Outside Dublin’s Natural History Museum, with it’s wonderful display cases, most of Ireland’s other tableau are made by very skilled local artists, generally in local institutions like Dun Laoghaire’s great Maritime museum. As a rule they depict historical or archaeological sites.  Here’s one of the Cistercian monastery of Melifont, (County Louth)

Dioramas arranqhenderson.com

and another below of the Celtic monastery Glendalough, in County Wicklow from the interpretive centre there.

Glendalough Diorama

Oh here’s another I found.  (Oh dear, I seem to my embarrassingly large collection of such images, !)  This one is of the old quays at Waterford, from the wonderful medieval museum in that historic city.  (Highly recommended)

Waterford Dioramas arranqhenderson.com

So Ireland holds her head high, in this mighty (or miniature) battlefield!

However, as you might expect a quick glance around Google or Wikipedia reveals that from the turn of the 20th century, United States dominated the world of tableau. If one wants to see the true block-busters of the genre, one must head Stateside.

In fact the Americans more or less invented the educational museum diorama. They are certainly the masters of it. Philadelphia’s Natural History Museum is apparently the oldest such institution. But the first diorama-proper was created for the Milwaukee Public museum in Wisconsin, designed by Carl Akeley.  He is now considered the “father of modern taxidermy”.   That accolade hardly does him credit, he seemed to be a wonderful innovator in so many ways.

His masterpieces are the amazing, spell binding tableau in New York’s American Museum of Natural Sciences.  These are perhaps now the greatest tableau in the world.

I was lucky enough to visit in July this year.  As you might expect, my inner anorak took hold.  I took an awful lot of photographs!    But I make no apologies, these tableau really are amazing,  justly famous, and considered the masterpieces of the genre.   Here is a small taster, below,   but as soon as i can I hope to show you a bigger cross sample in another post, coming soon.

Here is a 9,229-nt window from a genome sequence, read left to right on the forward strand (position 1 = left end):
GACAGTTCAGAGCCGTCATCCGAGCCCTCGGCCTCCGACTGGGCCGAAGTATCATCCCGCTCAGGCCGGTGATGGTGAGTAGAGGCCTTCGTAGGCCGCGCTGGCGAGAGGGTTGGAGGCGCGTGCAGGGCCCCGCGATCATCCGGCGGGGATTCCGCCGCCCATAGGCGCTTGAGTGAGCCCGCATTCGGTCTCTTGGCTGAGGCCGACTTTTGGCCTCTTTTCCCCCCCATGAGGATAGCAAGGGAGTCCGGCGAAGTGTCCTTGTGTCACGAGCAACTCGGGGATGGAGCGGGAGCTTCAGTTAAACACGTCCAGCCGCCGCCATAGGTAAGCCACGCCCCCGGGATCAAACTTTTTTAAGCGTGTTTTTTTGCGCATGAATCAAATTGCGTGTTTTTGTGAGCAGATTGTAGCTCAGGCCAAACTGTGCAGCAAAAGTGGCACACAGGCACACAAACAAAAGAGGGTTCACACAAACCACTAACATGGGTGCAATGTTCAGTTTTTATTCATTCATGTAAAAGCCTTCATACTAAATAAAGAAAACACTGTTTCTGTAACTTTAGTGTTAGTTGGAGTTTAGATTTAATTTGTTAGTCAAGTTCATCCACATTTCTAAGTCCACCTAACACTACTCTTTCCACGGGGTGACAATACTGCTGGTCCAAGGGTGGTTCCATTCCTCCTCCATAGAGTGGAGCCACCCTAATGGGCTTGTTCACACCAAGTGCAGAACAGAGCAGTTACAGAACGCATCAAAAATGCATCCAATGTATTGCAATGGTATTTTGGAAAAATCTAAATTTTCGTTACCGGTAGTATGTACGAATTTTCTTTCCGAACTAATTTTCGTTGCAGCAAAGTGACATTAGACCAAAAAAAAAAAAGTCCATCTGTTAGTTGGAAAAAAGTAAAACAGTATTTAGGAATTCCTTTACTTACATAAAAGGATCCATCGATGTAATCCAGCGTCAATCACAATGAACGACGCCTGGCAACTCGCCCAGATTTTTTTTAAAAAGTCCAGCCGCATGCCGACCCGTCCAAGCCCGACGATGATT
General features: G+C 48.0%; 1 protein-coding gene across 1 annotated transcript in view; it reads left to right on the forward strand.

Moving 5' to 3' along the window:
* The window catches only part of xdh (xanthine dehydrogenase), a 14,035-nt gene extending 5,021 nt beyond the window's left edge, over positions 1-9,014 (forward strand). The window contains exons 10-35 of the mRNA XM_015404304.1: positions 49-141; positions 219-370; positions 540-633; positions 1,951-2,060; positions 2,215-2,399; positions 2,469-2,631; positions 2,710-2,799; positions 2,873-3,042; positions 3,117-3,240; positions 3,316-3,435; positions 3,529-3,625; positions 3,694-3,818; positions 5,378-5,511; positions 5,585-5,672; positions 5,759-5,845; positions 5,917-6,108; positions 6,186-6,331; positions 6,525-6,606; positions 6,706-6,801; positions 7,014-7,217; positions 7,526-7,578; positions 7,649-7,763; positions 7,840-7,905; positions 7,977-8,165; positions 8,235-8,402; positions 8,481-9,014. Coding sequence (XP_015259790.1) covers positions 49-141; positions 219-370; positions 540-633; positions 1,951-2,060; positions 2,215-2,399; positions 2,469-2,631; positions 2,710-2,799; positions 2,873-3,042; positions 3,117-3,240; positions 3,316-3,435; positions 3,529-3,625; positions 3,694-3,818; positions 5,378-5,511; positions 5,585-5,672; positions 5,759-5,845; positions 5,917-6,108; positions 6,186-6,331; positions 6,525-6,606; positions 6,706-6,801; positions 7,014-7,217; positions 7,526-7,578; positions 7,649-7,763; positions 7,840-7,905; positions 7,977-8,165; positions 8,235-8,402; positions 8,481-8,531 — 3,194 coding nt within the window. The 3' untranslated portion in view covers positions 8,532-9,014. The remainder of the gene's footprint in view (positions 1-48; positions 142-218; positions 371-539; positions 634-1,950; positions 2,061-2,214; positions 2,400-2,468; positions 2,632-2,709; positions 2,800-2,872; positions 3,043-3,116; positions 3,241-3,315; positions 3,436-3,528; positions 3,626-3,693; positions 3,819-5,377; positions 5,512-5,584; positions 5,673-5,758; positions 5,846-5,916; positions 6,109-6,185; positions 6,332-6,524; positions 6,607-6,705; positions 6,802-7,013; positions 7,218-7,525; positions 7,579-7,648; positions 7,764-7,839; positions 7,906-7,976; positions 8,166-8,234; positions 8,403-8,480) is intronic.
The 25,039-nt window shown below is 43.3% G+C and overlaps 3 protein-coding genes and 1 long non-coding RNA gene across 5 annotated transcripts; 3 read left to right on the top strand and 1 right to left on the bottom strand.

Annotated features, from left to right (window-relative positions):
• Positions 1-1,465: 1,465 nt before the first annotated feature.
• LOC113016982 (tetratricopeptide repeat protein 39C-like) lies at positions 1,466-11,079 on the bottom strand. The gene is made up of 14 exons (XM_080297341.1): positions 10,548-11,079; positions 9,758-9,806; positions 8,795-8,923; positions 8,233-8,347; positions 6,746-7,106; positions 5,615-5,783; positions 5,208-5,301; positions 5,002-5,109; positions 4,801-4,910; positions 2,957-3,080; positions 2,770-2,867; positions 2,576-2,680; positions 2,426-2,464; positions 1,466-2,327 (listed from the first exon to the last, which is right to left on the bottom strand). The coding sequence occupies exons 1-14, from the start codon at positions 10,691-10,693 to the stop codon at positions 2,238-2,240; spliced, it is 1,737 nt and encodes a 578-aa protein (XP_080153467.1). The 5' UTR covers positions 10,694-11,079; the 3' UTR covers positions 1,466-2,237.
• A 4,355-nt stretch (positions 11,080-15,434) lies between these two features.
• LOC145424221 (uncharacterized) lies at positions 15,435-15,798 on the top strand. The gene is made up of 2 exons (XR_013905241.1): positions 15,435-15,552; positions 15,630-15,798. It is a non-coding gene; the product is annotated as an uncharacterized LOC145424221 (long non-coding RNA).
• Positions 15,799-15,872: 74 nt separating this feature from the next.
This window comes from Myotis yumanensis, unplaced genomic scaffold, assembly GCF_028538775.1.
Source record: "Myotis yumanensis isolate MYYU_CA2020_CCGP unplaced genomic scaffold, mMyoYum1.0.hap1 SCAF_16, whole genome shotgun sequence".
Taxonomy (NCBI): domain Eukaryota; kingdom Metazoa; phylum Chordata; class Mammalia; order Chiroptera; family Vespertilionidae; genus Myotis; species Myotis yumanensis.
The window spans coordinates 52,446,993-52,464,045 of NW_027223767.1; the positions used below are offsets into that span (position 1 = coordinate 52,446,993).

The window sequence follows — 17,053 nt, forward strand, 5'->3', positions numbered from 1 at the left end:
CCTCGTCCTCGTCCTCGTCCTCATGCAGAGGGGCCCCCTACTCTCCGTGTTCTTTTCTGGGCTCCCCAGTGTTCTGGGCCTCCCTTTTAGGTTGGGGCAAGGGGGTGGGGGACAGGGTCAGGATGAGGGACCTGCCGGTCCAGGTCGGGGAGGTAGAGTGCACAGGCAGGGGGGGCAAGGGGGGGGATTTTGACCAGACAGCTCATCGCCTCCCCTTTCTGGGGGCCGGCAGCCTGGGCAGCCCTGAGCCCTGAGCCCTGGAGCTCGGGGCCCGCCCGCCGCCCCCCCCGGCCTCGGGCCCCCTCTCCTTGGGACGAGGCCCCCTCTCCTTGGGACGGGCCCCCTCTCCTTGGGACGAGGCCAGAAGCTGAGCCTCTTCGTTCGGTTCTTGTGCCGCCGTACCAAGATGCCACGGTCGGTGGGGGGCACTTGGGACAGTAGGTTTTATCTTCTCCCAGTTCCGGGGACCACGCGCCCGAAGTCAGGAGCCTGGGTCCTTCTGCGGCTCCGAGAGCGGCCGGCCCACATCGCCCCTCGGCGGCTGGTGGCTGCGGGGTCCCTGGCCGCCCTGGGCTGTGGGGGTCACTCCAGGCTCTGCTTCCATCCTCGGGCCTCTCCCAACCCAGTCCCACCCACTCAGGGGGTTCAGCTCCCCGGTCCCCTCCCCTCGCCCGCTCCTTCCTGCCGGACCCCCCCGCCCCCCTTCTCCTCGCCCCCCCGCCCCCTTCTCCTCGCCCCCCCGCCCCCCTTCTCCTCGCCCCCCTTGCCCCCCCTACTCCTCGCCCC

History i Dioramas arranqhenderson.com Americn Mus of Natural History

By the way, with the exception of the Caspar David Frederich picture (from wiki-commons) all photos here are my own throughout.  So please play nice, if you use or share just acknowledge source and provide link back to my blog.  Thank you.

History of Dioramas ii arranqhenderson.com Americn Mus of Natural History

History of Dioramas iii arranqhenderson.com Americn Mus of Natural History

Until then, thanks very much as always for reading, and goodbye for now.    -Arran.

13 thoughts on “Tableau & Diorama. (iii)

  1. Models and dolls certainly appeal to deep-seated instincts in us. Is it an emotional thing — something to love and perhaps have unconditional love returned — or merely a power thing — master-of-all-I-survey like Crusoe n his island? Or is it what really sets us apart from other primates, that instinct to be a Creator, a demiurge giving birth to a world of our own making? Or all of these, maybe?

    Anyway, great post and lovely photos, Arran, must go back and look at the rest of the posts in your series that I’ve somehow missed.

    1. I think you are right, it is all three of the above. But your perceptive comments have given me pause for further thought on the subject (Now I’m not shackled by having to write about it i can think about it again, as it’were!) On reflection i think your 3rd reason may be the most powerful. In other words that “master of all we survey” sense, of ownership you mention.